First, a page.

Free safety Michael Griffin was out for last week's loss to the Colts -- suspended for an accumulation of four hits to defenseless receivers that the NFL judged illegal and fined him for.

He was not nearly as calm about the personal foul call against Pollard or the calls overall.

"What do I think about it? It was [expletive] clear as day," he said. "It was the same hit I had against [Doug] Baldwin from damn Seattle, hit him in the shoulder pad. The official said it was a defenseless receiver. I said that's bull----. He hit him in the [expletive] shoulder. Notice he didn't hold his head, he held his shoulder."

"I feel like they got game tape, they already look and say, ‘He just got suspended, the other guys has had some flags thrown on him also.' Anything close that even looks bad, these refs are throwing the flags quick."

Verner said he thought he was playing "good, tough coverage."

"But the Broncos found a rhythm and took off like a rocket," he said.

Bad calls didn't ultimately account for the 23-point gap in this game. Manning completed a Broncos' record 39 passes for 397 yards and four touchdowns.

No, players cannot adjust their strike zone in a split second when their target is moving. They should be able to deliver a shoulder hit with a shoulder without being penalized. Other adjustments are possible, it's just the Titans seem unwilling or unable to make them.

The Titans have to be good enough and smart enough to realize how a game is being called and to adjust to it. And they simply aren't, whether it's holding calls in Oakland or pass interference/defensive holding calls in Denver.

Or when they play superior talent they have no choice but to make plays that are being regarded as fouls and accept the consequences.

They'll be accused by some of whining or crying. I think they are reasonably frustrated and, when considering the 5-8 record, not as talented as they believe.

"I think we need to have a referee meeting," Griffin said. "To me, it's not called consistent around the league. Some places it's called, some places it's not called. When you see the replay [of the Pollard play], everybody across America can see that it was shoulder to shoulder."

Late in the second quarter, a Broncos trainer put his hands on Pollard to move him when he knelt to pray for Wes Welker after the receiver suffered a concussion. Pollard didn't react well to being touched that way.

But after the game he wasn't talking about the higher power he asked to heal Welker.

"When you see certain things happen in the game, that's not how we played it all year, that's not how we wanted to play it," Pollard said. "But the higher power wants to play it like that."

RTC: What if Manning picked the Titans

December, 6, 2013
12/06/13
11:17
AM ET
Reading the coverage of the Tennessee Titans…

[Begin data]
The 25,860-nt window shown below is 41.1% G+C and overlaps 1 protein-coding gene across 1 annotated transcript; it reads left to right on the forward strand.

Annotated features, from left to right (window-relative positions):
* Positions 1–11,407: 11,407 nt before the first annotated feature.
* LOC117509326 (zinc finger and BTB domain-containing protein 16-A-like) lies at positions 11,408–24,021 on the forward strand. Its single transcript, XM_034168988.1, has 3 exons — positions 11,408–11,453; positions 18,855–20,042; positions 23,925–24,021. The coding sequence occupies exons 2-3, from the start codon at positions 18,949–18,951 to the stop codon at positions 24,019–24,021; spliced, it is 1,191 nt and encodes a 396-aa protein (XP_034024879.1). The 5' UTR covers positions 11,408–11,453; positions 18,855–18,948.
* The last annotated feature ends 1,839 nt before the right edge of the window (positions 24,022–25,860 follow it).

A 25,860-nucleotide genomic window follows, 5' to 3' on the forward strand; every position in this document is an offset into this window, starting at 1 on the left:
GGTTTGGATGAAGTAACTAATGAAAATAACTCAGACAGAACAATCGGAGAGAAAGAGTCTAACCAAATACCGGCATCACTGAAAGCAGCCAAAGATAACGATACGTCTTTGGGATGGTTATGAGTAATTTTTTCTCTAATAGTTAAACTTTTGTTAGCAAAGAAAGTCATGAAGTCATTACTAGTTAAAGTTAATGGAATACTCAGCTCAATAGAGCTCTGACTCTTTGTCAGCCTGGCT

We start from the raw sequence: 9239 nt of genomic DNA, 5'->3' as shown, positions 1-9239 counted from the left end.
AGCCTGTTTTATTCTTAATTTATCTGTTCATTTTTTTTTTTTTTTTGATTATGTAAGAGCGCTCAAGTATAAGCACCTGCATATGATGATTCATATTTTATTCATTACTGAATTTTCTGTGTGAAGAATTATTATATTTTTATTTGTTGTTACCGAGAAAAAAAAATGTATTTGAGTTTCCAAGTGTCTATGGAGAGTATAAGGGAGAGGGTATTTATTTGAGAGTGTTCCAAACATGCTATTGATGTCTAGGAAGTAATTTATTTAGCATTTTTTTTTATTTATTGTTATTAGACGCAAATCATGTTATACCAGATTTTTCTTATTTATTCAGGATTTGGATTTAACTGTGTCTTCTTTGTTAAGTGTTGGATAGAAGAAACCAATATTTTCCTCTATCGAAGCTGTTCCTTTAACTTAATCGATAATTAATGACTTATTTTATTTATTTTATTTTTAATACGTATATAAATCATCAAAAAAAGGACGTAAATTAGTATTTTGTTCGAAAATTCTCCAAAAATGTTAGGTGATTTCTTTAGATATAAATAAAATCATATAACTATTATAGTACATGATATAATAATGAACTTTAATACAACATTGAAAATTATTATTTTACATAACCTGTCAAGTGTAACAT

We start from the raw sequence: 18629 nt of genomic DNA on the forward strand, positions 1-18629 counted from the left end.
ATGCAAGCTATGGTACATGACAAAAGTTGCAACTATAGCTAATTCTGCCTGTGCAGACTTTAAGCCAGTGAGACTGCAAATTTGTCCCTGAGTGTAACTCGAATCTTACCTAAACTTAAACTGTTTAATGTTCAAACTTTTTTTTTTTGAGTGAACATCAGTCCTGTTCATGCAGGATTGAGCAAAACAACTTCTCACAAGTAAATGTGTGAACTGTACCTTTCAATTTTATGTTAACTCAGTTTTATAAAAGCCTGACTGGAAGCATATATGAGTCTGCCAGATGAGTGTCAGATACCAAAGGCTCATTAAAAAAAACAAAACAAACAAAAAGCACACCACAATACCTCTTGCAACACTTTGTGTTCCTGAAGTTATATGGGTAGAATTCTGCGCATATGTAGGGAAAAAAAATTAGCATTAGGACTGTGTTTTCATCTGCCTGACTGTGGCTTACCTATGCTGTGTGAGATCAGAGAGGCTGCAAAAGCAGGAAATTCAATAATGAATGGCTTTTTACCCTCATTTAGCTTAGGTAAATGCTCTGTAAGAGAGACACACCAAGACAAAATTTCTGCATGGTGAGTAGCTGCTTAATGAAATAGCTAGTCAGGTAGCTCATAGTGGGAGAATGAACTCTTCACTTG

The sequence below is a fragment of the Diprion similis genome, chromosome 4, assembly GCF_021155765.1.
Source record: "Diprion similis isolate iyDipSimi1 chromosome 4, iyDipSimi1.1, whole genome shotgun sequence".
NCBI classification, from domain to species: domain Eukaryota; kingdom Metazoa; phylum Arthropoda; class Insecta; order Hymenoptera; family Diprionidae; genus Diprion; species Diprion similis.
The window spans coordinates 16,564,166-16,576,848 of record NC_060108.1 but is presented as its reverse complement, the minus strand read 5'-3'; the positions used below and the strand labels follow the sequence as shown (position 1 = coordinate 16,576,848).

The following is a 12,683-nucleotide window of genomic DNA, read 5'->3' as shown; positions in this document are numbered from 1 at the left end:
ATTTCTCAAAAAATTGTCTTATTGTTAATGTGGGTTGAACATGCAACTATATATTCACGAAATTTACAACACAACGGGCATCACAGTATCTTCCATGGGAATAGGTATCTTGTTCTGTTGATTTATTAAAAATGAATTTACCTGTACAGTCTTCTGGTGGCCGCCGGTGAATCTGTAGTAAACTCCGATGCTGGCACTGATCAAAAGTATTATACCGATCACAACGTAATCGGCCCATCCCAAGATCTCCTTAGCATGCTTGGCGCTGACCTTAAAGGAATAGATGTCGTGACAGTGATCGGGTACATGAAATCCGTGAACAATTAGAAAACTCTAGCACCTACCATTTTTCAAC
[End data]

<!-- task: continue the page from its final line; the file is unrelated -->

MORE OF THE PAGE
What if Peyton Manning chose the Titans when he was shopping for a new team in 2012? Jim Wyatt of The Tennessean goes back and imagines all that could have unfolded since then if it happened.

Jurrell Casey has become a force and the Titans should be planning a big contract for him, says David Climer of The Tennessean.

To which I say: Casey is the best player on the team right now.

Weather isn’t an issue for offensive linemen according to Mike Munchak, says Wyatt.

Mike Munchak’s record against winning teams is one of the reasons the Titans should head a different direction, says Jimmy Morris of Music City Miracles.
Eric Decker, Jason McCourty AP Photo Jason McCourty, right, and the Titans' secondary face a formidable challenge in defending Eric Decker and the Broncos' passing attack.
It seemed a little out of place, but as the Denver Broncos were about to get to work on the Tennessee Titans this week, quarterback Peyton Manning said he was going to prepare for an "unfamiliar opponent."

Granted, Manning hasn't faced a Titans team with Mike Munchak as its head coach, but he has faced Tennessee 19 times previously in his career (including a playoff game in the 1999 season), all with the Indianapolis Colts. So, while this is the Titans' first look at Manning in a Broncos uniform, the quarterback is a familiar face as Denver tries to keep its grip on home-field advantage in the postseason.

Here, ESPN.com Titans reporter Paul Kuharsky and Broncos reporter Jeff Legwold discuss Sunday's game.

Legwold: Paul, you've been around the team since it arrived in Tennessee and, before we get to the on-field matchup, how would you say the team has dealt with franchise founder Bud Adams' death earlier this season? Who is making the decisions now and who will make them in the coming offseason, both on and off the field?

Kuharsky: It was a big loss, of course, for Munchak and general manager Ruston Webster and team employees who worked for Adams for a long time. Most of the players hardly knew him, as he was not around much in his final couple of years, when his health began to fail. So there is a lot of uncertainty now. Three branches of Adams' family share control of the franchise, and Bud's son-in-law, Tommy Smith, is the team president and CEO. He's apparently been paying close attention to things in anticipation of taking over. But we know very little about how he will operate going forward. That means there is some tension, because not every team employee knows if he's secure. That starts with the struggling head coach, Munchak.